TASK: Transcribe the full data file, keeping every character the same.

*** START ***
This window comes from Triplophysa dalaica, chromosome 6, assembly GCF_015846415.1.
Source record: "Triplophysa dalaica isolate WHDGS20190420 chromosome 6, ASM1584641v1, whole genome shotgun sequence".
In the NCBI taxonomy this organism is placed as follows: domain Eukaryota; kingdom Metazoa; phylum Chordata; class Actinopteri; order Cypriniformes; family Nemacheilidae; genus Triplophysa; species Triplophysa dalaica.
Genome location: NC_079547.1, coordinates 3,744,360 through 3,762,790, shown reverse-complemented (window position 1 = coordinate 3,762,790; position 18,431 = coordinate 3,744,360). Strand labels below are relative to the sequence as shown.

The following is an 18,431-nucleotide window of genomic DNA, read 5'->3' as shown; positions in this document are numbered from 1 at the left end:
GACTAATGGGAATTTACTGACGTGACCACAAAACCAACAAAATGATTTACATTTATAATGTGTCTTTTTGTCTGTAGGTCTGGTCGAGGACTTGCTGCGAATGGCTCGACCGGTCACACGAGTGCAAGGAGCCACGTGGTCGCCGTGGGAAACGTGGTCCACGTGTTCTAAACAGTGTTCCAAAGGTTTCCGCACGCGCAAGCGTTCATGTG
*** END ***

This window comes from Triplophysa dalaica, chromosome 6, assembly GCF_015846415.1.
Source record: "Triplophysa dalaica isolate WHDGS20190420 chromosome 6, ASM1584641v1, whole genome shotgun sequence".
In the NCBI taxonomy this organism is placed as follows: domain Eukaryota; kingdom Metazoa; phylum Chordata; class Actinopteri; order Cypriniformes; family Nemacheilidae; genus Triplophysa; species Triplophysa dalaica.
Genome location: NC_079547.1, coordinates 3,744,360 through 3,762,790, shown reverse-complemented (window position 1 = coordinate 3,762,790; position 18,431 = coordinate 3,744,360). Strand labels below are relative to the sequence as shown.

The following is an 18,431-nucleotide window of genomic DNA, read 5'->3' as shown; positions in this document are numbered from 1 at the left end:
GACTAATGGGAATTTACTGACGTGACCACAAAACCAACAAAATGATTTACATTTATAATGTGTCTTTTTGTCTGTAGGTCTGGTCGAGGACTTGCTGCGAATGGCTCGACCGGTCACACGAGTGCAAGGAGCCACGTGGTCGCCGTGGGAAACGTGGTCCACGTGTTCTAAACAGTGTTCCAAAGGTTTCCGCACGCGCAAGCGTTCATGTG